New Book Arrivals

May 9, 2008

New arrivals this week include:


Comfort Food by Kate Jacobs, author of The Friday Night Knitting Club. The lives and loves of a TV chef, her daughters, neighbor and associates all receive a makeover in this lighthearted romantic problem-solver.

Host by Stephenie Meyer, author of the extremely popular young adult series Twilight, turns her skills to an adult book with a clever premise; a gripping story of love and betrayal in a future with the fate of humanity at stake.

Killing Rommel by Steven Pressfield Based on real-life events, this novel concerns the daring British and Commonwealth soldiers who challenged German General Rommel’s desert forces.

House On Fortune Street by Margot Livesey ” The absorbing latest from Livesey (Banishing Verona) opens multiple perspectives on the life of Dara MacLeod, a young London therapist, partly by paying subtle homage to literary figures and works.” Publisher’s Weekly


Craftsman by Richard Sennett Craftsmanship names the basic human impulse to do a job well for its own sake, says the author, and good craftsmanship involves developing skills and focusing on the work rather than ourselves. In this thought-provoking book, Sennett explores the work of craftsmen past and present, identifies deep connections between material consciousness and ethical values, and challenges received ideas about what constitutes good work in today’s world.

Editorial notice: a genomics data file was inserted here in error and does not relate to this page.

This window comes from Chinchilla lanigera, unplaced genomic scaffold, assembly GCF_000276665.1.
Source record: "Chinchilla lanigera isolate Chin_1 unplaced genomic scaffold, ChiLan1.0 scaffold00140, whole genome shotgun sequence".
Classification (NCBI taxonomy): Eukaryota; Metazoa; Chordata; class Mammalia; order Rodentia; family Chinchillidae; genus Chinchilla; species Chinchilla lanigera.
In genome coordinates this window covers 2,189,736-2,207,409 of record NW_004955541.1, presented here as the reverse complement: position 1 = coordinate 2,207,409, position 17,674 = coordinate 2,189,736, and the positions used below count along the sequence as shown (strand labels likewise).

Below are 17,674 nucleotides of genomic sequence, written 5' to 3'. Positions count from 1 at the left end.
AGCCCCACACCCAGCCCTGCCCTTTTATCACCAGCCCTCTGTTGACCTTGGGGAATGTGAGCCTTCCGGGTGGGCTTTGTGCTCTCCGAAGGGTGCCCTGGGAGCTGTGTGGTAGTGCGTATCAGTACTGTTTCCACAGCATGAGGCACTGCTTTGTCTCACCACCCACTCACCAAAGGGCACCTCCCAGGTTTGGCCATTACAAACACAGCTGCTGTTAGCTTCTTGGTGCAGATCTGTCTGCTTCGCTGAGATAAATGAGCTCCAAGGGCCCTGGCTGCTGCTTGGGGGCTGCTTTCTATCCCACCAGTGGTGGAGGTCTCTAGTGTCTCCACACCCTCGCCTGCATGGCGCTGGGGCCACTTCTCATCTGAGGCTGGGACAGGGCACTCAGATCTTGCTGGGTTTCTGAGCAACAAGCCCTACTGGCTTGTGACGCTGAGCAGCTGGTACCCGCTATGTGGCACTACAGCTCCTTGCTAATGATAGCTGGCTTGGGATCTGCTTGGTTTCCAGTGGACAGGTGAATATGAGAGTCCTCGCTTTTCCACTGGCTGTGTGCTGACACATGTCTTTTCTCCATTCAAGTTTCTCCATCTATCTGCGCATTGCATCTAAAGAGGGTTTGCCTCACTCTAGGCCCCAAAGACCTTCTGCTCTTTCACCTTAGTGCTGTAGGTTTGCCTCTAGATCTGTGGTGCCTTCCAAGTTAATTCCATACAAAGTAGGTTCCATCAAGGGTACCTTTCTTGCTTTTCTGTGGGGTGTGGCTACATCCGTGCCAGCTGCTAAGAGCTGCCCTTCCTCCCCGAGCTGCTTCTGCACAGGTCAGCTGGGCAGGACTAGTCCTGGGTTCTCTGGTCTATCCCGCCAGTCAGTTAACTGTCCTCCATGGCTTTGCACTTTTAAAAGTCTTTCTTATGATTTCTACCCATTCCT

Gandhi And Churchill: the epic rivalry that destroyed an empire and forged our age by Arthur Herman Each was a late-Victorian political figure who continued to lead into the mid-20th century. Each held an exemplary vision for his country that initially and spectacularly prevailed, but ultimately collided with new modern realities. Each proved great and flawed in different ways.

Post American World by Fareed Zakaria “This is a book not about the decline of America but rather about the rise of everyone else.” America’s strength will lie in freedom and diversity—and the post-American era may not last all that long, since America’s population is growing, and growing younger, while the demographics of Asia and Europe are largely pointing to older populations and, in time, fewer workers.

Spies For Hire: the secret world of intelligence outsourcing by Tim Shorrock “The author penetrates the covert worlds of corporations with names like CACI International Inc., Mantech International and Booz Allen Hamilton, as well as government agencies spending tens of billions of taxpayer dollars with no accountability. The author does a remarkable job of learning as much as he can: gaining entry into conventions of defense contractors usually closed to journalists; sitting through the hearings of congressional committees whose members are regularly stonewalled by the government agencies they are supposed to oversee; reading through partially declassified documents to make the case that only members of Congress, ostensibly accountable to the citizens who elected them, can halt the inefficiencies and occasional outright financial corruption emanating from the private contractor/intelligence agency nexus.” Kirkus